When Size Really Does Count

The Desert Eagle is a firearm that was just MADE to appear in movies.

It is big (perhaps that’s an understatement), aggressive-looking, and powerful, especially when chambered in the calibre it’s most known for, the giant .50 Action Express or, as Bullet-Tooth Tony famously puts it in one of the firearm’s most memorable movie scenes: “Desert Eagle point-five-oh.”

The Desert Eagle is a textbook case of a firearm that ended up as a common sight in movies purely due to its formidable looks.

As an actual pistol, it is fairly impractical, to say the least, being not very well suited for self-defence, nor law enforcement/military use due to its massive size and limited magazine capacity.

Anyone who has ever actually handled one and felt its ridiculously fat grip and huge, stubby controls will agree it is the handgun equivalent of an oversized clown shoe: comically large for seemingly no other reason than to put a grin on your face.
But on the screen it’s a winner, having reportedly been featured in its different variants and calibres in over 500 movies, television shows and video games, used in the hands of both hero and villain.

Part of the reason for this pistol’s proliferation in the entertainment industry is the fact that manufacturer Magnum Research actively solicited prop houses to use the Desert Eagle in movies during the early 1990s. This definitely contributed to the pistol’s overall commercial success, for without the appeal and demand created by the entertainment industry, the market for this type of firearm would have remained relatively limited.

The first version of the Desert Eagle was designed and built in 1981, and is noteworthy for being the first semi-automatic pistol to successfully chamber and fire the rimmed .357 Magnum cartridge, a round that up until then had been used exclusively in revolvers.
The .357 Magnum cartridge was an incredibly popular round at the time, known for its superior power and accuracy.
The designers wished to take advantage of these favourable ballistic characteristics as the original intended purpose of the Desert Eagle was target/silhouette shooting and hunting.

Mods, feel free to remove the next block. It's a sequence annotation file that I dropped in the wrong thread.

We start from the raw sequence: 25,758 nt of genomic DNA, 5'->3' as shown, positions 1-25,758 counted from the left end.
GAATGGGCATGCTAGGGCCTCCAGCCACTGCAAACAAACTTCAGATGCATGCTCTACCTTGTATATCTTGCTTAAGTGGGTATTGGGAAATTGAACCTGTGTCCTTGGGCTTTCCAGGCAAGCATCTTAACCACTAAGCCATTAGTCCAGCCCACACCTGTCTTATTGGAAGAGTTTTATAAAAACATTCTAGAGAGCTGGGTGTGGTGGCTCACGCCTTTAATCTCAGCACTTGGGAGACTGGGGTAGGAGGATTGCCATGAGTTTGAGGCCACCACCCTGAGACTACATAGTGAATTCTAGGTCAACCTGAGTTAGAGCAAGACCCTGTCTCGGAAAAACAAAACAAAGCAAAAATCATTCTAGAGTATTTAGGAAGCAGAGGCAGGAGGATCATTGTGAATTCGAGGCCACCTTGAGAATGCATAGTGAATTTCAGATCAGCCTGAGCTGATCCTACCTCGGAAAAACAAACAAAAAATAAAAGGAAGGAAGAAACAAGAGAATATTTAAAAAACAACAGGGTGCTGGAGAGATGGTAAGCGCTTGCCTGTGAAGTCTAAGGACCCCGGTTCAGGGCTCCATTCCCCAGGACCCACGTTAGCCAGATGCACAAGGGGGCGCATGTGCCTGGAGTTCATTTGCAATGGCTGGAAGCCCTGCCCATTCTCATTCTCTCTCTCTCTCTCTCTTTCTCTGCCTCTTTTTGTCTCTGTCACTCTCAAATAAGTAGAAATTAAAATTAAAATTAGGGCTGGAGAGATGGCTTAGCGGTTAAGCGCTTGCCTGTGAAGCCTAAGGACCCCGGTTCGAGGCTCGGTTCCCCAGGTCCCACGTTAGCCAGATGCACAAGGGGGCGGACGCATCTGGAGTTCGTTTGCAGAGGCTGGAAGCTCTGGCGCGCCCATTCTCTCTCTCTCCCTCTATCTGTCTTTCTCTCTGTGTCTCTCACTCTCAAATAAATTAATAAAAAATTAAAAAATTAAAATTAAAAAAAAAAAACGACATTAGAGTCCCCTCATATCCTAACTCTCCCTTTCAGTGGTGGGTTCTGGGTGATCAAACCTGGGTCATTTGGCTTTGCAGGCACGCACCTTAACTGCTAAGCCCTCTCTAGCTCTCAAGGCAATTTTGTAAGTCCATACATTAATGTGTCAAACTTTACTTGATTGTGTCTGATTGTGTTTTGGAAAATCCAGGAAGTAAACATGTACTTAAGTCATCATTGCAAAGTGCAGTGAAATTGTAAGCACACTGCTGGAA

However, the first working prototype didn’t function perfectly. Therefore Magnum Research sought assistance from Israeli Military Industries (IMI Systems), which helped redesign the prototype into a fully-functional pistol. By 1983, it was put into production.

Development of the Desert Eagle continued, and in 1986 the .44 Magnum version was launched successfully, the first .44 Magnum semi-automatic pistol to be brought to market.
The ‘firsts’ didn’t end there, with Magnum Research releasing the Desert Eagle chambered in .41 Magnum in 1987 (now out of production), and then more notably in 1996, it introduced the now-famous Desert Eagle chambered in .50 Action Express, the world’s largest production semi-automatic pistol.

Above: The rotating bolt of the Desert Eagle

Aside from all of these accomplishments, the pistol also has a few interesting, and fairly unique, design characteristics.
Unlike other semi-automatic pistols, the Desert Eagle utilises a gas blow-back and rotating bolt-reloading mechanism more commonly found in semi-automatic rifles.
In fact, many people comment that the gas system in the Desert Eagle closely resembles that used in the Mini 14 rifle, while the rotating bolt is very similar to that of the M16/AR15.

For those unfamiliar with this mechanism, gas-operated firearms function by venting some of the high-pressure gases created by the fired cartridge back towards the bolt carrier. These gases then force the bolt carrier backwards (either directly or via a piston), cycling the case ejection and reloading mechanism of the firearm.
This type of system is suitable for use in semi-automatic rifles due to the high amounts of gas and energy released when firing rifle cartridges.

The reason that such a gas-operated mechanism is possible in the Desert Eagle is due to the large-calibre handgun cartridges it uses, which are powerful enough, and produce sufficient gas, to reliably cycle the heavy slide.
An advantage of using this type of mechanism is that the recoil is reduced by redirecting some of the energy produced from the fired cartridge into cycling the firearm.  
This is an important consideration when you’re firing a pistol chambered in some of the largest handgun calibres available.

The movie credited as being the first to ever feature the Desert Eagle is the 1985 action film ‘Year of the Dragon’, appropriately wielded by Hollywood tough-guy Mickey Rourke.

He would wield it again in 1991 in the more mainstream ‘Harley Davidsons and the Marlboro Man’, which really showcased the gun when the actor mentions it by name during a scene, as “.44 Mag Desert Eagle, eight in the clip, one in the pipe.”